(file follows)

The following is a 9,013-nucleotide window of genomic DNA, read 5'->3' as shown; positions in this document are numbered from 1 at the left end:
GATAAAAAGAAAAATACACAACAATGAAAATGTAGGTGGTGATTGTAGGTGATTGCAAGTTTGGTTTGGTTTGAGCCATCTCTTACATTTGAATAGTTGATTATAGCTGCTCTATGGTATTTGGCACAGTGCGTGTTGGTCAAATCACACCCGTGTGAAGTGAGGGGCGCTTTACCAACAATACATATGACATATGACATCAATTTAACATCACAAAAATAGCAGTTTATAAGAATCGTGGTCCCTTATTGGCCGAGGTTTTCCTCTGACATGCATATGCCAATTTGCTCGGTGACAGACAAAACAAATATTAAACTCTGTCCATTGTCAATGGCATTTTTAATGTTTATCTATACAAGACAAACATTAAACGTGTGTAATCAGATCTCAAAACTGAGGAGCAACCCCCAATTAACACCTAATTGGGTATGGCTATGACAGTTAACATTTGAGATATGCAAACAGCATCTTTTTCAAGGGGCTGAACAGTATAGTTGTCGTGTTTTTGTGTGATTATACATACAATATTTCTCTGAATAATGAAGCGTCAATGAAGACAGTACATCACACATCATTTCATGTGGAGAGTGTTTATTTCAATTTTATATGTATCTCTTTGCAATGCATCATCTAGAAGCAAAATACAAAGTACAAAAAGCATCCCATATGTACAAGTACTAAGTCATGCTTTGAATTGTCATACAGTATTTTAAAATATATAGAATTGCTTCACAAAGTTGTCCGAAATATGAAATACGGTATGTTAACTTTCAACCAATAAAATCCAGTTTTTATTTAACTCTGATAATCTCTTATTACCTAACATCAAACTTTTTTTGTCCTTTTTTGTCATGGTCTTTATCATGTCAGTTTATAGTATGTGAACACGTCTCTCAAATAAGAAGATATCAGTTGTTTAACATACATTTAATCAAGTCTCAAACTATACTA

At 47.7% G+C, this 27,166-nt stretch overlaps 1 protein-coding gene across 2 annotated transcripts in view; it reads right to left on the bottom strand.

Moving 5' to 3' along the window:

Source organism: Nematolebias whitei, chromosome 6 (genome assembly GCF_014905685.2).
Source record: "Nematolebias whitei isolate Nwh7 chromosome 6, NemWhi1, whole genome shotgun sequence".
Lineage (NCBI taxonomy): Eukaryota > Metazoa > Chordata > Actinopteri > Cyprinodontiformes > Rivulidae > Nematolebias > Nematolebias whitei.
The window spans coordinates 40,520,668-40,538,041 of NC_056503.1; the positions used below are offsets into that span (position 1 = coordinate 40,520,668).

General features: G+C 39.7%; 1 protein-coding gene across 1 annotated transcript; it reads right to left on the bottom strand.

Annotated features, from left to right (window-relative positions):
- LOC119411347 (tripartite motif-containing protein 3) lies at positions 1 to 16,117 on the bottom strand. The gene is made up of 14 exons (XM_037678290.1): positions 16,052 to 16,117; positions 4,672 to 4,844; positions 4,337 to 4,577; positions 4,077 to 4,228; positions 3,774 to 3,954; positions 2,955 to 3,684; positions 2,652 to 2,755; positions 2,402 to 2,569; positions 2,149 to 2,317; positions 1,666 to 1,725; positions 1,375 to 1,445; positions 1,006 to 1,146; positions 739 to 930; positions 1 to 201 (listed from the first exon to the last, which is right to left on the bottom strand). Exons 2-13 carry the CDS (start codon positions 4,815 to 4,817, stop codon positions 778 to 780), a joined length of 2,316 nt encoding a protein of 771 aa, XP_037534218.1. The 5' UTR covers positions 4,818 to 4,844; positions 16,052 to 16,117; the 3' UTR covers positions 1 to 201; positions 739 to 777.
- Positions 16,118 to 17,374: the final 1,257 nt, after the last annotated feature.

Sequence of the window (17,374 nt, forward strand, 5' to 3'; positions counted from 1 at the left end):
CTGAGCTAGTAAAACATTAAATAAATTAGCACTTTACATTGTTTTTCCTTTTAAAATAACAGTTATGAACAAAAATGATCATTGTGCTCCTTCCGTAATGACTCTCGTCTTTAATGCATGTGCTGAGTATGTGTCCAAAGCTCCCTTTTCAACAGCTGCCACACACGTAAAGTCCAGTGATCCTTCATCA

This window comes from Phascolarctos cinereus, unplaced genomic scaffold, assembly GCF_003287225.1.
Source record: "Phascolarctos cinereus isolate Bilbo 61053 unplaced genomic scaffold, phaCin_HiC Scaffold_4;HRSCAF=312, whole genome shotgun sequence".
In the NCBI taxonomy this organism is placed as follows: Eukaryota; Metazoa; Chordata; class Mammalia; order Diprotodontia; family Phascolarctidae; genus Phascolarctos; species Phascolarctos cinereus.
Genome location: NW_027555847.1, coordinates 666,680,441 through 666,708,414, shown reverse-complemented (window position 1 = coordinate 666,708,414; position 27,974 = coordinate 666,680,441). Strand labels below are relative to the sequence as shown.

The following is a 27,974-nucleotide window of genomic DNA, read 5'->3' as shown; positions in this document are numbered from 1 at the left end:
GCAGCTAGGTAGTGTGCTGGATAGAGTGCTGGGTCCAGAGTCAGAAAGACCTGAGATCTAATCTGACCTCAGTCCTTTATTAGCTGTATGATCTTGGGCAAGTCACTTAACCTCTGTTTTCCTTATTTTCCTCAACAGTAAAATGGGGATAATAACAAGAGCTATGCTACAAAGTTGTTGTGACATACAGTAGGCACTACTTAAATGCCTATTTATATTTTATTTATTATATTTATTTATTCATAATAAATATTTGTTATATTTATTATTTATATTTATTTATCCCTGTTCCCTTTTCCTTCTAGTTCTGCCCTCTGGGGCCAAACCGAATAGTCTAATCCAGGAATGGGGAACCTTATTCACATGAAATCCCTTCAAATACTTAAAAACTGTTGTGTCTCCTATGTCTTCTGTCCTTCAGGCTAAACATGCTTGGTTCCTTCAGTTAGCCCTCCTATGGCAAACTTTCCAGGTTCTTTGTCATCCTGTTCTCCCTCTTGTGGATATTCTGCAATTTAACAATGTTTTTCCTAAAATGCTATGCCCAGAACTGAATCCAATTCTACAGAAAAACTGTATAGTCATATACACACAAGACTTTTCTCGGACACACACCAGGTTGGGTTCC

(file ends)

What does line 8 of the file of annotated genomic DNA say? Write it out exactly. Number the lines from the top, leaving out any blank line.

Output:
The window spans coordinates 40,520,668-40,538,041 of NC_056503.1; the positions used below are offsets into that span (position 1 = coordinate 40,520,668).